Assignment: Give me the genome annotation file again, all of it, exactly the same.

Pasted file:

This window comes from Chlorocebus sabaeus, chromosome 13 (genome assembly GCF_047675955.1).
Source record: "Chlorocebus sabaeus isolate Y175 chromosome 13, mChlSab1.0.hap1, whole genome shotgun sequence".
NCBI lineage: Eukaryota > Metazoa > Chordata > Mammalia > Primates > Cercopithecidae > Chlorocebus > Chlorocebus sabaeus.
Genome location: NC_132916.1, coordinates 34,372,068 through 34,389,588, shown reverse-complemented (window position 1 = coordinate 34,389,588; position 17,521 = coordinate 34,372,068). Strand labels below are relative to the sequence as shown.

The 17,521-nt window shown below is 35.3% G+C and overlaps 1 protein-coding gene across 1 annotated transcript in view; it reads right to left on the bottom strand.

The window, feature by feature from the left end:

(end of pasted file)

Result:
This window comes from Chlorocebus sabaeus, chromosome 13 (genome assembly GCF_047675955.1).
Source record: "Chlorocebus sabaeus isolate Y175 chromosome 13, mChlSab1.0.hap1, whole genome shotgun sequence".
NCBI lineage: Eukaryota > Metazoa > Chordata > Mammalia > Primates > Cercopithecidae > Chlorocebus > Chlorocebus sabaeus.
Genome location: NC_132916.1, coordinates 34,372,068 through 34,389,588, shown reverse-complemented (window position 1 = coordinate 34,389,588; position 17,521 = coordinate 34,372,068). Strand labels below are relative to the sequence as shown.

The 17,521-nt window shown below is 35.3% G+C and overlaps 1 protein-coding gene across 1 annotated transcript in view; it reads right to left on the bottom strand.

The window, feature by feature from the left end: